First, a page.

Four things to watch out for to avoid fraud this tax season

It’s tax season, which means it’s a great time for tips on how to protect yourself against fraud.

Shred-it, a company that provides information security, paper shredding and hard drive and media destruction services has identified several areas of risk and strategies to avoid getting scammed.

Document Retention

Businesses are sometimes unsure how long they should hold onto financial, employee and company data. This is especially crucial when it comes to taxes.

Here, Shred-it recommends a clear document retention policy to ensure that documents are destroyed in a timely fashion. Until they should be purged, documents should be stored securely or under lock and key.

Phishing Scams

Around tax season, identity thieves will try to impersonate government agencies, including the Canadian Revenue Agency or banks, and request sensitive information and credentials.

Businesses need to raise awareness around these kinds of scams among their employees and ask them to be suspicious of any such request.

Account or credential information should never be entered into a link from an email, even if the site appears like a credible source’s website. It is a best practice to navigate to a secure site from your bookmarks or by typing in the website directly.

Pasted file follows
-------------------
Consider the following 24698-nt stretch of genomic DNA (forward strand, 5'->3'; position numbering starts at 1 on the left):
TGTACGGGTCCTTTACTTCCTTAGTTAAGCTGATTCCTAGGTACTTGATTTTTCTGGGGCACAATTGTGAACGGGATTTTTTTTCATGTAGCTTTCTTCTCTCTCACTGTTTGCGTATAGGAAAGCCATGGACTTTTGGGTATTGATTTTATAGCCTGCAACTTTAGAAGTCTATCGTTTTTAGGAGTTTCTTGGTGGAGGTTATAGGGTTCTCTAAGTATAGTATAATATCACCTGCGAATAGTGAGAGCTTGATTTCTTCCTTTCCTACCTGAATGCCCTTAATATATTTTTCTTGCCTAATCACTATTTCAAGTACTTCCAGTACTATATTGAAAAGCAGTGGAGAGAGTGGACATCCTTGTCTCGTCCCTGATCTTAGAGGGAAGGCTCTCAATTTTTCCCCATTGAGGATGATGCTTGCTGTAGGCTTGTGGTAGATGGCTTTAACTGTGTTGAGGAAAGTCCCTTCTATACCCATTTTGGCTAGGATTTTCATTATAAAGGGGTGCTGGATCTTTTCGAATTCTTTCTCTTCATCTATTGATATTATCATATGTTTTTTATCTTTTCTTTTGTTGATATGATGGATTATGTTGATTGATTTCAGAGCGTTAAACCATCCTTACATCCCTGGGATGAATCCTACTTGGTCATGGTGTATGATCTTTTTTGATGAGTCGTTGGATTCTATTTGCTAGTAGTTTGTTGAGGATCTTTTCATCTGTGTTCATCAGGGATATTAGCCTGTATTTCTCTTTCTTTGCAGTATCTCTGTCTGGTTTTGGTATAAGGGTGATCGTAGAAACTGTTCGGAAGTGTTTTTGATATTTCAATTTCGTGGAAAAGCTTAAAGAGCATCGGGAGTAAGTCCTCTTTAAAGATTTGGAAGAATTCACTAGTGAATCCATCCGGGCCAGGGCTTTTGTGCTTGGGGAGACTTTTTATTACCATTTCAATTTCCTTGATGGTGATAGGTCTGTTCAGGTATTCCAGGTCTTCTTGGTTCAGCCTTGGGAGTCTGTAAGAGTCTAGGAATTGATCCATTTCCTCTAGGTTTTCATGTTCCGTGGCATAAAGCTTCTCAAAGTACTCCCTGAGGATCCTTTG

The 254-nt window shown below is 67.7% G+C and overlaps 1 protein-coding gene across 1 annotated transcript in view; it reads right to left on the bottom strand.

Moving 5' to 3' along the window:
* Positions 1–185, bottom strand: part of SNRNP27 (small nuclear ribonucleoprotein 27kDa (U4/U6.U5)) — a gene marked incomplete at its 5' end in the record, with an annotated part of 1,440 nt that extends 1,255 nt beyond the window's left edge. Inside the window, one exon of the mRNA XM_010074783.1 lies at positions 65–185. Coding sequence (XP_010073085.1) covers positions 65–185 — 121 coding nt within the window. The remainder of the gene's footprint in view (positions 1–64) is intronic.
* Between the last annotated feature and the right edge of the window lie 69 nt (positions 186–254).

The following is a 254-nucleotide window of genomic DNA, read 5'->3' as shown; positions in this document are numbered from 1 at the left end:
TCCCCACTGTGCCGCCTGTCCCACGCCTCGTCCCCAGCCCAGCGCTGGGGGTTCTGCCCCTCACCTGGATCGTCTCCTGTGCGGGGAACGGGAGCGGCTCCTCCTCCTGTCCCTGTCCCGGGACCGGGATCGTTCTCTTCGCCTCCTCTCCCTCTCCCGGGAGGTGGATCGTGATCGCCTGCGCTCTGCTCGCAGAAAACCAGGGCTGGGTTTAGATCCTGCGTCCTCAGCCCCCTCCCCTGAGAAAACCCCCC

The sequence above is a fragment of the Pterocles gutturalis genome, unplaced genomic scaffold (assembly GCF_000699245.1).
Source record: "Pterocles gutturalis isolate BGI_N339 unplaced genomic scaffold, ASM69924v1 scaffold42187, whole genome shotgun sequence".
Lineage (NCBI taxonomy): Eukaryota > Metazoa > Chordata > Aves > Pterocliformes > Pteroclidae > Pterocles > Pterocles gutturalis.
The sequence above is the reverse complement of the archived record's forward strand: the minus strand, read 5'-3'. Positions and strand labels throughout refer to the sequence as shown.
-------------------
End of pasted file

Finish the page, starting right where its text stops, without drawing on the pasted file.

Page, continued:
Unsecure Documents

As documents are compiled from various sources, they can be left unsecured either digitally or physically.

Documents can be left on insecure devices or even left on printers to be swept away by staff or cleaners.

The solution, Shred-it says is implementing a clear desk policy and giving employees that handle sensitive information lockable storage units. Requiring employees to use a security code to complete a print job also ensures that confidential documents are not forgotten at printing stations.

Mobile Working

Preparing for tax season can result in employees having to work into the evening and weekends. With remote working, more confidential information is leaving the office.

Employees should take precautions when removing any data from their workplace. Phones and hard drives should be encrypted, and passwords must be implemented. Companies need to keep track of where all storage devices are at all times. If dealing with really confidential information, companies may need to limit the time and place that employees can work.

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Jim Love, Chief Content Officer, IT World Canada

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